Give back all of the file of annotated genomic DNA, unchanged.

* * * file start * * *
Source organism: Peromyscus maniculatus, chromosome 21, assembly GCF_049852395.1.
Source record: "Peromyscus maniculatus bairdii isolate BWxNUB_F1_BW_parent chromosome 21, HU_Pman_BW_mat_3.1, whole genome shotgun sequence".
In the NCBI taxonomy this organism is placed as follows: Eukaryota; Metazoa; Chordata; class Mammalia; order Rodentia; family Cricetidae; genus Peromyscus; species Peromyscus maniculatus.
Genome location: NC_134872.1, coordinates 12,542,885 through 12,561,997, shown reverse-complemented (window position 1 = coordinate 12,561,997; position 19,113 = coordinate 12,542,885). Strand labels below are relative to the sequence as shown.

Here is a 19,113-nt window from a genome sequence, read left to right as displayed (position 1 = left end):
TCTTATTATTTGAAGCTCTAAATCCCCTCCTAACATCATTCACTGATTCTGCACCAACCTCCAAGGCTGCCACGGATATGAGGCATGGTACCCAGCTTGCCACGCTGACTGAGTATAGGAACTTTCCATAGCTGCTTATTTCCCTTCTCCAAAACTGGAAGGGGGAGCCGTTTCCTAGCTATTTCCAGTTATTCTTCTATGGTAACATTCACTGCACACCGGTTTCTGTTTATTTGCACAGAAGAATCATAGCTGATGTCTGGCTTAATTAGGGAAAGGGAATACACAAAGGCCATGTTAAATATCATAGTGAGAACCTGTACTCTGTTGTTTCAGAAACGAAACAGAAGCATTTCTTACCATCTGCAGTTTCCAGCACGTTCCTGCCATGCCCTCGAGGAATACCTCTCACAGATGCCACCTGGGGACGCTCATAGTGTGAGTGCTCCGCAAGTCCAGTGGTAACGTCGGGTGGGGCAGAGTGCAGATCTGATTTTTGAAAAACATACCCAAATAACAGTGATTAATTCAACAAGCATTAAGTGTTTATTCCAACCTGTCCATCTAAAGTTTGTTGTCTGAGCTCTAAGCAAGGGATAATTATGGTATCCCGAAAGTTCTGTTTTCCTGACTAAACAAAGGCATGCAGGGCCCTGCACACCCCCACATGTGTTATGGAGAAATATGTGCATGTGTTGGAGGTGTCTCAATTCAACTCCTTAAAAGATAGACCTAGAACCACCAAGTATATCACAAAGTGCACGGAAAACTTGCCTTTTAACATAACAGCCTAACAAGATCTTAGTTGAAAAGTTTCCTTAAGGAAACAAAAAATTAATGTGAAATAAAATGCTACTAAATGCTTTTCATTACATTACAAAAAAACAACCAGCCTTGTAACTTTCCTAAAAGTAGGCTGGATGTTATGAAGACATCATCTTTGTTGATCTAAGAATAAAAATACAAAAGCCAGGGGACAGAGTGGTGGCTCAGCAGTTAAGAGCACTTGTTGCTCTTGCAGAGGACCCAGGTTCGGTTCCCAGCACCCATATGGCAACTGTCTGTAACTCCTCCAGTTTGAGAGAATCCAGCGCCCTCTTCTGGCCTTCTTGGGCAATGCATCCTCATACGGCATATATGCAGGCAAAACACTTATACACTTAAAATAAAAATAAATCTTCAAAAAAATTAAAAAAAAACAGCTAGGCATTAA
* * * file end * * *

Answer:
Source organism: Peromyscus maniculatus, chromosome 21, assembly GCF_049852395.1.
Source record: "Peromyscus maniculatus bairdii isolate BWxNUB_F1_BW_parent chromosome 21, HU_Pman_BW_mat_3.1, whole genome shotgun sequence".
In the NCBI taxonomy this organism is placed as follows: Eukaryota; Metazoa; Chordata; class Mammalia; order Rodentia; family Cricetidae; genus Peromyscus; species Peromyscus maniculatus.
Genome location: NC_134872.1, coordinates 12,542,885 through 12,561,997, shown reverse-complemented (window position 1 = coordinate 12,561,997; position 19,113 = coordinate 12,542,885). Strand labels below are relative to the sequence as shown.

Here is a 19,113-nt window from a genome sequence, read left to right as displayed (position 1 = left end):
TCTTATTATTTGAAGCTCTAAATCCCCTCCTAACATCATTCACTGATTCTGCACCAACCTCCAAGGCTGCCACGGATATGAGGCATGGTACCCAGCTTGCCACGCTGACTGAGTATAGGAACTTTCCATAGCTGCTTATTTCCCTTCTCCAAAACTGGAAGGGGGAGCCGTTTCCTAGCTATTTCCAGTTATTCTTCTATGGTAACATTCACTGCACACCGGTTTCTGTTTATTTGCACAGAAGAATCATAGCTGATGTCTGGCTTAATTAGGGAAAGGGAATACACAAAGGCCATGTTAAATATCATAGTGAGAACCTGTACTCTGTTGTTTCAGAAACGAAACAGAAGCATTTCTTACCATCTGCAGTTTCCAGCACGTTCCTGCCATGCCCTCGAGGAATACCTCTCACAGATGCCACCTGGGGACGCTCATAGTGTGAGTGCTCCGCAAGTCCAGTGGTAACGTCGGGTGGGGCAGAGTGCAGATCTGATTTTTGAAAAACATACCCAAATAACAGTGATTAATTCAACAAGCATTAAGTGTTTATTCCAACCTGTCCATCTAAAGTTTGTTGTCTGAGCTCTAAGCAAGGGATAATTATGGTATCCCGAAAGTTCTGTTTTCCTGACTAAACAAAGGCATGCAGGGCCCTGCACACCCCCACATGTGTTATGGAGAAATATGTGCATGTGTTGGAGGTGTCTCAATTCAACTCCTTAAAAGATAGACCTAGAACCACCAAGTATATCACAAAGTGCACGGAAAACTTGCCTTTTAACATAACAGCCTAACAAGATCTTAGTTGAAAAGTTTCCTTAAGGAAACAAAAAATTAATGTGAAATAAAATGCTACTAAATGCTTTTCATTACATTACAAAAAAACAACCAGCCTTGTAACTTTCCTAAAAGTAGGCTGGATGTTATGAAGACATCATCTTTGTTGATCTAAGAATAAAAATACAAAAGCCAGGGGACAGAGTGGTGGCTCAGCAGTTAAGAGCACTTGTTGCTCTTGCAGAGGACCCAGGTTCGGTTCCCAGCACCCATATGGCAACTGTCTGTAACTCCTCCAGTTTGAGAGAATCCAGCGCCCTCTTCTGGCCTTCTTGGGCAATGCATCCTCATACGGCATATATGCAGGCAAAACACTTATACACTTAAAATAAAAATAAATCTTCAAAAAAATTAAAAAAAAACAGCTAGGCATTAA